Introduction: It is well known that the deposition of uricacid crystals exert direct toxic effect on the renal parenchymaand vasculature. Both experimental and someclinical studies suggest the possibility that an increased uricacid level can lead to kidney disease even without depositionof uric acid crystals. However, other studies yieldedconflicting results, especially regarding the role of uric acidin the progression of established kidney disease.Aim: To evaluate retrospectively the relationship betweenasymptomatic hyperuricemia and renal function decline innon-gouty hypertensive patients.Methods: We enrolled 97 hypertensive subjects, 48 withchronic kidney diseases (CKD) and 49 without CKD. Fiftysevenof them had normal (N) serum uric acid (SUA) level(SUA\7 mg/dl in men and\6 mg/dl in women) and 40had hyperuricemia (U). Patients with hyperuricemia hadhigher systolic blood pressures and lower estimated glomerularfiltration rate (eGFR) than N. At the end of followupperiod (mean: 16 months), eGFR reduction was similarin the two groups (N: -3.6 ± 12.3; U: -3 ± 13.4 ml/min/1.73 m2).186Results: Two-way ANOVA showed that this result was notinfluenced by renal dysfunction, diabetes, macroproteinuria,gender or smoking habit. The percentage of subjectswith a value of eGFR reduction above the median was notsignificantly different in the two groups (N: 24.6 %; U:27.5 %). The absence of a significant difference betweenthe two groups, regarding the eGFR decline was confirmedby the multiple logistic regression analysis, where thevariables associated with a greater eGFR reduction wereonly the proteinuria and the smoking habit.Conclusions: Our findings do not support the hypothesis ofa significant effect of asymptomatic hyperuricemia on therenal function decline in subjects with arterialhypertension.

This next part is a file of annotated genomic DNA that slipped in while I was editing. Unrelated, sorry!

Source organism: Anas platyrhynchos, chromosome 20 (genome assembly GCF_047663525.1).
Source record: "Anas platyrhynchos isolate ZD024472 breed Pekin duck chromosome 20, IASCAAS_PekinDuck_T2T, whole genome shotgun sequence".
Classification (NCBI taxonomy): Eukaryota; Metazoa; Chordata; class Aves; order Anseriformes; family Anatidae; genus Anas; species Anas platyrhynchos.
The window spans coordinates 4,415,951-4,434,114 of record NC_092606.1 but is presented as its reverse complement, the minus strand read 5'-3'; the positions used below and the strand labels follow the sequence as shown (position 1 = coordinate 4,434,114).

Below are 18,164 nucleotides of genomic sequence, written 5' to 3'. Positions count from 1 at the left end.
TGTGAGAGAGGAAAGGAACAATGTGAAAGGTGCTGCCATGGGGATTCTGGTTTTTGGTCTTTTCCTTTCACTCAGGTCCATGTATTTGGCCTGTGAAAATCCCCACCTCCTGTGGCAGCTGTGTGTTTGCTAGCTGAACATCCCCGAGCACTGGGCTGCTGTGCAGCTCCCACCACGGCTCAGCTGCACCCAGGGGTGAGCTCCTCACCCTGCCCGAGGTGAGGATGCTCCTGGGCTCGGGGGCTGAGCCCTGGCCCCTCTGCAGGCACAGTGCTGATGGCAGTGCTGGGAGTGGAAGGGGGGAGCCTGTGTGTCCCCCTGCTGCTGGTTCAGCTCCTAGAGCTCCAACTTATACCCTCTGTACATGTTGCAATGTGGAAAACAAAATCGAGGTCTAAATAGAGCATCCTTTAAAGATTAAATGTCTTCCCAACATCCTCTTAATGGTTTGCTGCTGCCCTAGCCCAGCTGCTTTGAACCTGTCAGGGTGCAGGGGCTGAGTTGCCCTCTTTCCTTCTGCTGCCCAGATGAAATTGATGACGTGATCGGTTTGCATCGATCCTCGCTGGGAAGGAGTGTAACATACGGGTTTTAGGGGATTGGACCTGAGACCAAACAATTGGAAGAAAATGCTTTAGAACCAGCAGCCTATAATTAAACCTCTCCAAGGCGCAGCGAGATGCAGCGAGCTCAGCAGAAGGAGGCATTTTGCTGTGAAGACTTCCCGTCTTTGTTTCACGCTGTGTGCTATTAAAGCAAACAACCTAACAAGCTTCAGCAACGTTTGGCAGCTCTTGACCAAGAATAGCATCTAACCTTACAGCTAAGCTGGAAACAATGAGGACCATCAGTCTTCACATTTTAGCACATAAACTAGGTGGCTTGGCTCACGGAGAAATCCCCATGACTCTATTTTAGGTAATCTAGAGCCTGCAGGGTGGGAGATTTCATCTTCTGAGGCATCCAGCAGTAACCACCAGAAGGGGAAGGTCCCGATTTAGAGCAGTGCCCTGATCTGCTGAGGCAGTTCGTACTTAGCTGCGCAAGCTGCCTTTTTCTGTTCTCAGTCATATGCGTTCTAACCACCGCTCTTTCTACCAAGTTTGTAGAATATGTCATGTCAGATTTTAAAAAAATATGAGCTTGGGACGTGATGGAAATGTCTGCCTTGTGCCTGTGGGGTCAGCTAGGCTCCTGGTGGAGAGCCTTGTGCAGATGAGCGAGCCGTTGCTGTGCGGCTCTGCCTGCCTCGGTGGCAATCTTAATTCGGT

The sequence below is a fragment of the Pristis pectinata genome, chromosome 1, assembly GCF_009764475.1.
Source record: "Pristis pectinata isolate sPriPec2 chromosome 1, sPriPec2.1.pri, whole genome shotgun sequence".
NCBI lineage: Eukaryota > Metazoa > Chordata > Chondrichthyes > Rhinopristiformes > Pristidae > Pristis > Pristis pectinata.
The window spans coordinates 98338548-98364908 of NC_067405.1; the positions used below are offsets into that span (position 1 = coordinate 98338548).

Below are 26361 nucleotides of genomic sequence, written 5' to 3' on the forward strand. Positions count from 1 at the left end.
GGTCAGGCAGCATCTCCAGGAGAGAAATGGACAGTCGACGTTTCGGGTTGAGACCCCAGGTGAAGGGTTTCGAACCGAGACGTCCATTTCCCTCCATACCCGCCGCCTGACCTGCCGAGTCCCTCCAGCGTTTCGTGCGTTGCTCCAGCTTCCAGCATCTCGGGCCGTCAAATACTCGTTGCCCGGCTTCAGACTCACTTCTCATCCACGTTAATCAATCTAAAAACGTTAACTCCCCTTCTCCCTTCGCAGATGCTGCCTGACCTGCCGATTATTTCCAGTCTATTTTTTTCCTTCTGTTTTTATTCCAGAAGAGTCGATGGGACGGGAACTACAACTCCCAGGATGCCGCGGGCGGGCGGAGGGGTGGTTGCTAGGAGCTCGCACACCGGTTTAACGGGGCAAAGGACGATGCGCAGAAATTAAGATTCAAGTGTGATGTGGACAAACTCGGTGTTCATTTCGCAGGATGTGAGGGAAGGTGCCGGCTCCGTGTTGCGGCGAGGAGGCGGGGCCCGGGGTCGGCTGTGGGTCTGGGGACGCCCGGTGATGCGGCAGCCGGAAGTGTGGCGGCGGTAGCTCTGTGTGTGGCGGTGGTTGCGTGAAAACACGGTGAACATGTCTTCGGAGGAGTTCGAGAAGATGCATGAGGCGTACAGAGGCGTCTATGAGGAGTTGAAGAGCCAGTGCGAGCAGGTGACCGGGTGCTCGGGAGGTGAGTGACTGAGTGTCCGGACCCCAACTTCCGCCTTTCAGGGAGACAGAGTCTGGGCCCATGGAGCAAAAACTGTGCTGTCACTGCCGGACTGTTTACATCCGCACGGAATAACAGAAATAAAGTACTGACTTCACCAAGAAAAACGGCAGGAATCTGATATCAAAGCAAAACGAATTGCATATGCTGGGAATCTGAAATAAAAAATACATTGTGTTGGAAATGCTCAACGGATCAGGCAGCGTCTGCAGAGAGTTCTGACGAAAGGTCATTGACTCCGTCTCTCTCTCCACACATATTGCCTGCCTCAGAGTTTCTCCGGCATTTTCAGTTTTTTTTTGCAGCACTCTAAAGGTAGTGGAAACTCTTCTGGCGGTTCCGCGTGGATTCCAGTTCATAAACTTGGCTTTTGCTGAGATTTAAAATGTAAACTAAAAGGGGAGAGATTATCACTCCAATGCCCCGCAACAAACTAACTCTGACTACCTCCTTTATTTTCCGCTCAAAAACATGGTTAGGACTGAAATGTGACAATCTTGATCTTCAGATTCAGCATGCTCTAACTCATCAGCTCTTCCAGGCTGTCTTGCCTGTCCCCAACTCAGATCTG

|Numero di pagine||1|
|Stato di pubblicazione||Published - 2013|